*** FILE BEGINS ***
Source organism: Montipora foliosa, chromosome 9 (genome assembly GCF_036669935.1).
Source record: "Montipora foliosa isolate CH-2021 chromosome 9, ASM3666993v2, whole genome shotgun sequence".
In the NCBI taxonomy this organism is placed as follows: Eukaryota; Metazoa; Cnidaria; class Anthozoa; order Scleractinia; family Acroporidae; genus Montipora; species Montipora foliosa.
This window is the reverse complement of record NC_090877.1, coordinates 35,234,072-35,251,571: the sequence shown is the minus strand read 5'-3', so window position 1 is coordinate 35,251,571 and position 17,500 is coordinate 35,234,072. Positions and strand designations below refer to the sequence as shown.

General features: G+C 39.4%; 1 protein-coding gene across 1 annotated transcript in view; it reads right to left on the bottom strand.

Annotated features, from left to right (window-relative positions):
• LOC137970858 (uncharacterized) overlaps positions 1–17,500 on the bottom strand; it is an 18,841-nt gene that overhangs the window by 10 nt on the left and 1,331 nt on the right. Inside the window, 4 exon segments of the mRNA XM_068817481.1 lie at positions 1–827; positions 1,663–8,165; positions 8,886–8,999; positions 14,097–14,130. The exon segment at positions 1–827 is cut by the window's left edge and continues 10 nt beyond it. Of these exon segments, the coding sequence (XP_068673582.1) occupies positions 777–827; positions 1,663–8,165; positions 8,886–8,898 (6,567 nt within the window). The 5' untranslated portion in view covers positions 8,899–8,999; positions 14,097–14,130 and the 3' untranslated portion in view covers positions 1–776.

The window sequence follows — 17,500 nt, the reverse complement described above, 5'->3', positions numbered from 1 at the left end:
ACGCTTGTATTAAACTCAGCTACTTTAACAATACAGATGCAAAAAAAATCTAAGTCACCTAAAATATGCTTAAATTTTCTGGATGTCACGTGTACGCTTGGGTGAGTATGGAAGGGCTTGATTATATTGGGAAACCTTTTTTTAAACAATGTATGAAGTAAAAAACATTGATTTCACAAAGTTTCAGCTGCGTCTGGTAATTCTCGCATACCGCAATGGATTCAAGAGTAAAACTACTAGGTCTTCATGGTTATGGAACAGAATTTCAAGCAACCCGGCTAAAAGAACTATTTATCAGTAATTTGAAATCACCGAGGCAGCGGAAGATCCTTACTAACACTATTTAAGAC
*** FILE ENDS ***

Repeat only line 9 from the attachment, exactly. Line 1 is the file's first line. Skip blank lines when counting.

ACGCTTGTATTAAACTCAGCTACTTTAACAATACAGATGCAAAAAAAATCTAAGTCACCTAAAATATGCTTAAATTTTCTGGATGTCACGTGTACGCTTGGGTGAGTATGGAAGGGCTTGATTATATTGGGAAACCTTTTTTTAAACAATGTATGAAGTAAAAAACATTGATTTCACAAAGTTTCAGCTGCGTCTGGTAATTCTCGCATACCGCAATGGATTCAAGAGTAAAACTACTAGGTCTTCATGGTTATGGAACAGAATTTCAAGCAACCCGGCTAAAAGAACTATTTATCAGTAATTTGAAATCACCGAGGCAGCGGAAGATCCTTACTAACACTATTTAAGAC